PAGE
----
Saturday, August 26, 2017

Elder Dallin H. Oaks on finding true happiness

Elder Dallin H. Oaks (b. August 12, 1932) served as president of BYU from 1971-1980.  He was then appointed as a justice of the Utah Supreme Court, and resigned when he was called to the Quorum of Twelve Apostles in 1984.
"Do not seek happiness in the glittering but shallow things of the world. We cannot achieve lasting happiness by pursuing the wrong things. Someone once said, 'You can never get enough of what you don’t need, because what you don’t need won’t satisfy you.'
"Young and old, turn your eyes and your hearts away from the deceptive messages of the media. There is no happiness in alcohol or drugs, only enslavement. There is no happiness in violence, only pain and sorrow. There is no happiness in sexual relations and physical familiarities outside the bonds of marriage, only degradation and increased momentum along the way to spiritual death.
"There is no lasting happiness in what we possess. Happiness and joy come from what a person is, not from what he or she possesses or appears to be. Youth, hold fast to your standards. Study and use that saving pamphlet, For the Strength of Youth.
"Righteousness fosters righteousness. The effects of righteous examples are felt for generations to come. Good parenting produces youth who make good parents. Just as many of us have been strengthened by the noble examples of our pioneering ancestors in many lands, so the righteous choices and sacrifices of our day can bless our families and our friends and our nations for all the years to come."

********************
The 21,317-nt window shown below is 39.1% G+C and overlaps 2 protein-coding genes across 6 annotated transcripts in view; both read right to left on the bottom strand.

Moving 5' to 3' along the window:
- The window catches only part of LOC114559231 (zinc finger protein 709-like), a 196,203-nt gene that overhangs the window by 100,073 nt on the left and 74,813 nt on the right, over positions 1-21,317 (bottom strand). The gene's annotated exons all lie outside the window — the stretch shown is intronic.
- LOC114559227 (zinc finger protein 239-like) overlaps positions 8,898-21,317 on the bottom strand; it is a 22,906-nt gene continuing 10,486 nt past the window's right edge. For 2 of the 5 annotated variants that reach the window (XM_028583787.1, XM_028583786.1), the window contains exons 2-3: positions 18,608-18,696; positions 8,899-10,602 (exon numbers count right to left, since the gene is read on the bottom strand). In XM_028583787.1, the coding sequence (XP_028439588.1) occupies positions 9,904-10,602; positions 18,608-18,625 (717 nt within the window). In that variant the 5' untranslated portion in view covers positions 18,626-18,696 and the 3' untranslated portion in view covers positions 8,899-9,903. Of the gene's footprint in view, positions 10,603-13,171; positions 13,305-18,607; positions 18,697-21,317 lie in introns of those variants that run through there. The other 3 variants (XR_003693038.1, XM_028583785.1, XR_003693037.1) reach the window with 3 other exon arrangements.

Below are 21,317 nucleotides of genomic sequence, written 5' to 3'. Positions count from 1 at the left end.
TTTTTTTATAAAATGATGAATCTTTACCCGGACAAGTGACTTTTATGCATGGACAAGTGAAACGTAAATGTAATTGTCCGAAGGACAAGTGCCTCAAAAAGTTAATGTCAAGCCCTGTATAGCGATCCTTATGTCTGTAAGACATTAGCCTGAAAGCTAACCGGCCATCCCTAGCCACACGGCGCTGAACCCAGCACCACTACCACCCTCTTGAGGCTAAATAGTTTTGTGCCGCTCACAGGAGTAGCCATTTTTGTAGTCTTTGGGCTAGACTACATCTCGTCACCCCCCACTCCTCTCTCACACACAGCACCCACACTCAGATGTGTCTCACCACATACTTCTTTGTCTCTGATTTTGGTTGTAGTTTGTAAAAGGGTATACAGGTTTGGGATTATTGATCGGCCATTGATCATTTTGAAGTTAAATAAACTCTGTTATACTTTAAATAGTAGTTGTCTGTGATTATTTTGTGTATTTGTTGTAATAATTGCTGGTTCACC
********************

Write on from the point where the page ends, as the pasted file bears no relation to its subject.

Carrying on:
- Dallin H. Oaks, "Joy and Mercy," General Conference, October 1991; see also Ensign, Nov. 1991, p. 73
Click here to read or listen to the full talk

The quest for happiness is one of the great challenges of the world. There are many places that claim to offer that result for us; but as Elder Oaks warns, often the sources of happiness in the world offer false promises of providing it for us.

In addition to warning us about the temptations of the world to stray from the path of truth and obedience, Elder Oaks warns about the desire for physical possessions that can also distract from the proper focus. Happiness comes not from what we possess, but from who we are and who we are becoming. The world would have us believe that possessions are far more important than the Lord teaches.

I think we often forget how "the righteous choices and sacrifices of our day can bless our families and our friends and our nations for all the years to come." The impact of one person on his family and neighbors as he strives to be a true disciple of Jesus Christ is much more profound than we realize.

(Compilation and commentary by David Kenison, Orem, Utah, 2017)

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